We’ve premiered Butterflies and Bones, a new stage show in London, brought together academics and artists for symposia in Maynooth and at the British Library, and we’ve been doing workshops with refugees and asylum seekers in London and in Dublin. But we’re hardly halfway through The Casement Project.
On 23 July, Féile Fáilte, our day of dance on Banna Strand to celebrate a nation that can dance in welcome of the stranger, is followed by a two-day shoot for the film we’re making with Dearbhla Walsh for broadcast on RTÉ in the Autumn.
At the beginning of August we’re doing A Wake for Casement as a club night in Kilkenny Arts Festival. Soon after, we present part of Butterflies and Bones in Dusseldorf, before bringing the full show to Belfast and to Project Arts Centre in Dublin in October.
We’ll continue to work on engagement activities, particularly with LGBT asylum seekers and refugees in Ireland and in the UK, as well as publishing a book on Bodies Politic from the symposia. It’s a lot of activity.
Fearghus Ó Conchúir, artistic director and choreographer, The Casement Project. Photographer: Ste Murray.
What is consistent throughout - and what helps me and the rest of the team carry it forward - is a commitment to use Roger Casement’s complicated legacy as a resource for helping us to think today about a collective body that can be inclusive, comfortable with its own delightful and surprising strangeness as well as with the stranger that needs our support. National and international events remind me how important that aspiration is and why I’m committed to dance as a way to figure out how I can join with others in fulfilling that hope.
Usually after a premiere, I get time to reflect, and also time to pause, but the ambition of The Casement Project carries me forward to the next and the next element. When I conceived of this project, it was important for me to show what dance could do when given the resources to demonstrate its potential. The variety of activities happening across different countries and different platforms is a deliberate attempt to reach as many people as possible, particularly those who might not feel comfortable or inclined to attend a contemporary dance performance in a theatre.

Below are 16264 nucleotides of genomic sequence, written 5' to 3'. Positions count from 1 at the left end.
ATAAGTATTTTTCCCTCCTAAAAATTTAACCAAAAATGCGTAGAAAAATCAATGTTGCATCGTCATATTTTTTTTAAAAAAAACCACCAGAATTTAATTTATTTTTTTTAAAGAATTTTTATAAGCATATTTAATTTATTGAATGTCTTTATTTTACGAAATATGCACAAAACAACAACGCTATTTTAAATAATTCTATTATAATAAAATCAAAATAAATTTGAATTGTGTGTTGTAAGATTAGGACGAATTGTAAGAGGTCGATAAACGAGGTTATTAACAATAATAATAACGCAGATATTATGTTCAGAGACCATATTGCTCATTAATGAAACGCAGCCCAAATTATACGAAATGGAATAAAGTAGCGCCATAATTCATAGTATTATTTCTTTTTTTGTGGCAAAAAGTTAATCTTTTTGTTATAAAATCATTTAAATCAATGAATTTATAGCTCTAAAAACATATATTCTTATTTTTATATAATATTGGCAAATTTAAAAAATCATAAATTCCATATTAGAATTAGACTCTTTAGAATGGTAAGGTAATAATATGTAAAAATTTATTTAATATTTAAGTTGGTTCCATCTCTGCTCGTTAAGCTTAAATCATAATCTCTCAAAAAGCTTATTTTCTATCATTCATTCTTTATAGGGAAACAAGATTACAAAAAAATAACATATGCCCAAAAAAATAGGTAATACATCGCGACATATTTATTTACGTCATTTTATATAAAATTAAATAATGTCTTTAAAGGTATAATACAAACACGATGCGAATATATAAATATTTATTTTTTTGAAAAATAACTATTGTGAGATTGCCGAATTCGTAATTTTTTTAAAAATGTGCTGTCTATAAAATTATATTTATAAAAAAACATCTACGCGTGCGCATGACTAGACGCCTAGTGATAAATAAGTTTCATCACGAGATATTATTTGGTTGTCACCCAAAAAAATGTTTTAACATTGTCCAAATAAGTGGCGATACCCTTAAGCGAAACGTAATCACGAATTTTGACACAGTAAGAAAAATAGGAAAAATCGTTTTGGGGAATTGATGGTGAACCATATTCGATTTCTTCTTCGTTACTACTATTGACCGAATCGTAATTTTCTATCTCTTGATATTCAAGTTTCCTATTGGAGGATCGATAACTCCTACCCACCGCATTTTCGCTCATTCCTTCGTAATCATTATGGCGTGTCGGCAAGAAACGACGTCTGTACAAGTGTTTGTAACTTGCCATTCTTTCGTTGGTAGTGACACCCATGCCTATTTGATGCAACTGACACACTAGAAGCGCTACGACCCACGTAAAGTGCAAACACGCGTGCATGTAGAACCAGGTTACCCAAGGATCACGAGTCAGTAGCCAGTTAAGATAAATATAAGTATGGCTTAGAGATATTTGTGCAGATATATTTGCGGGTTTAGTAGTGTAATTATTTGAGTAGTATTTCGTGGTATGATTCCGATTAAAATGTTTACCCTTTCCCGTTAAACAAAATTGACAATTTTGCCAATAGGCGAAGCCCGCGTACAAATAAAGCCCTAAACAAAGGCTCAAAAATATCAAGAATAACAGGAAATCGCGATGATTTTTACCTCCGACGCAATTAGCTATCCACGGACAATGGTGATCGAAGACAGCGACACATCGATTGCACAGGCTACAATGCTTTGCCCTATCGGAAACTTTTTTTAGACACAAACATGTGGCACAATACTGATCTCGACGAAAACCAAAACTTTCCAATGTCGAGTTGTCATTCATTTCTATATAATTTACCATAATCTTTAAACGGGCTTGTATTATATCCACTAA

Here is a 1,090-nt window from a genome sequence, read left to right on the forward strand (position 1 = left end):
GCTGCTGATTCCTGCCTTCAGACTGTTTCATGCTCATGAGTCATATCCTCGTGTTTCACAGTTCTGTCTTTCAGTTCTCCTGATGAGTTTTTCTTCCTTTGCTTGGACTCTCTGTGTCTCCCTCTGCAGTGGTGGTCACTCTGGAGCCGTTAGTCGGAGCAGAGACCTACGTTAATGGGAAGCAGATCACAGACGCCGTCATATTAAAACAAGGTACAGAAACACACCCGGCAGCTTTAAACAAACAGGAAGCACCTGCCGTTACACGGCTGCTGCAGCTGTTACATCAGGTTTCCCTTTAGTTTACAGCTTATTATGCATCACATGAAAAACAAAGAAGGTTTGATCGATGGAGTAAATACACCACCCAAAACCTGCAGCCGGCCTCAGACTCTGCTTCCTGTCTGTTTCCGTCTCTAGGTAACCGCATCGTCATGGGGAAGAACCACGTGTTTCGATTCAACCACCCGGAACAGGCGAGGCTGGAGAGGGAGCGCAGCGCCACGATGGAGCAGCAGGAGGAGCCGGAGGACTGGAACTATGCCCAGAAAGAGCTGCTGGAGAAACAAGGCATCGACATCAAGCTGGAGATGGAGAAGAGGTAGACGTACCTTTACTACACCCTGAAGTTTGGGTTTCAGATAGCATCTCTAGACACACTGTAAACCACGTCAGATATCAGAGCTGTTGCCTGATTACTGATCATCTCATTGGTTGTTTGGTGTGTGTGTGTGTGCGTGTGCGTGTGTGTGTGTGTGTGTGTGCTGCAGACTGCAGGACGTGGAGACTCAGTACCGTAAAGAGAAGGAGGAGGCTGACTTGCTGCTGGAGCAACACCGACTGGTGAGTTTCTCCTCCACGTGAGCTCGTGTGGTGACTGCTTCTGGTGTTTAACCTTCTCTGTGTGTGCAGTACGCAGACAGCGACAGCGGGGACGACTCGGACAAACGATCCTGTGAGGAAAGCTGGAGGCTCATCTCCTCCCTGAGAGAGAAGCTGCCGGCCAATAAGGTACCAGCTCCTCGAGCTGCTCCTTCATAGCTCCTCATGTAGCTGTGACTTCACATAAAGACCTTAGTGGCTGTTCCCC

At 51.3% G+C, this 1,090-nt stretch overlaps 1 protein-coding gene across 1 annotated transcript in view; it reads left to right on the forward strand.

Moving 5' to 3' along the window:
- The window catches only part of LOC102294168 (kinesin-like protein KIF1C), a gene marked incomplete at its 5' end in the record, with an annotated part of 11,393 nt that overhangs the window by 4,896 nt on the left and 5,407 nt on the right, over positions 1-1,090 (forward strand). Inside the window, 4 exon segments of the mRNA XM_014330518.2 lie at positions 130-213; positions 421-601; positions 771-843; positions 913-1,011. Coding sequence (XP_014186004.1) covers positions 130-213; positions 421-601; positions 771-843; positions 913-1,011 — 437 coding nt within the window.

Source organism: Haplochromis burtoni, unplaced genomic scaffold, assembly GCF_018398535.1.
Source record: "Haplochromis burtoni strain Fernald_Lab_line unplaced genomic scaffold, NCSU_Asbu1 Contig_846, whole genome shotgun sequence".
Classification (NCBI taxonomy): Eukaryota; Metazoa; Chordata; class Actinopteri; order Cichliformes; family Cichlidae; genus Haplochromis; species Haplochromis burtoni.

This is the kind of activity that I and other dance artists do all the time, but the unprecedented investment that the Arts Council has made in The Casement Project, as one of the Open Call National Projects in ART:2016, has given me an opportunity to make visible what I’ve wanted to communicate on a scale and over a time frame that was never possible before.
The Casement Project. Photographer: Matthew Thompson.
I’m hugely grateful for that financial investment and the trust in me and in dance that it implies. The Arts Council’s willingness to champion the vision and values of artists has been clear to me and great appreciated. This kind of investment not only enables me, and other artists, to develop a project of this ambition. It also means that we are able to build local, national and international partnerships that connect art to the lives of many different people, in many different ways, demonstrating at home and abroad the value of creative talent from Ireland when it is resourced to be part of everyone’s lives.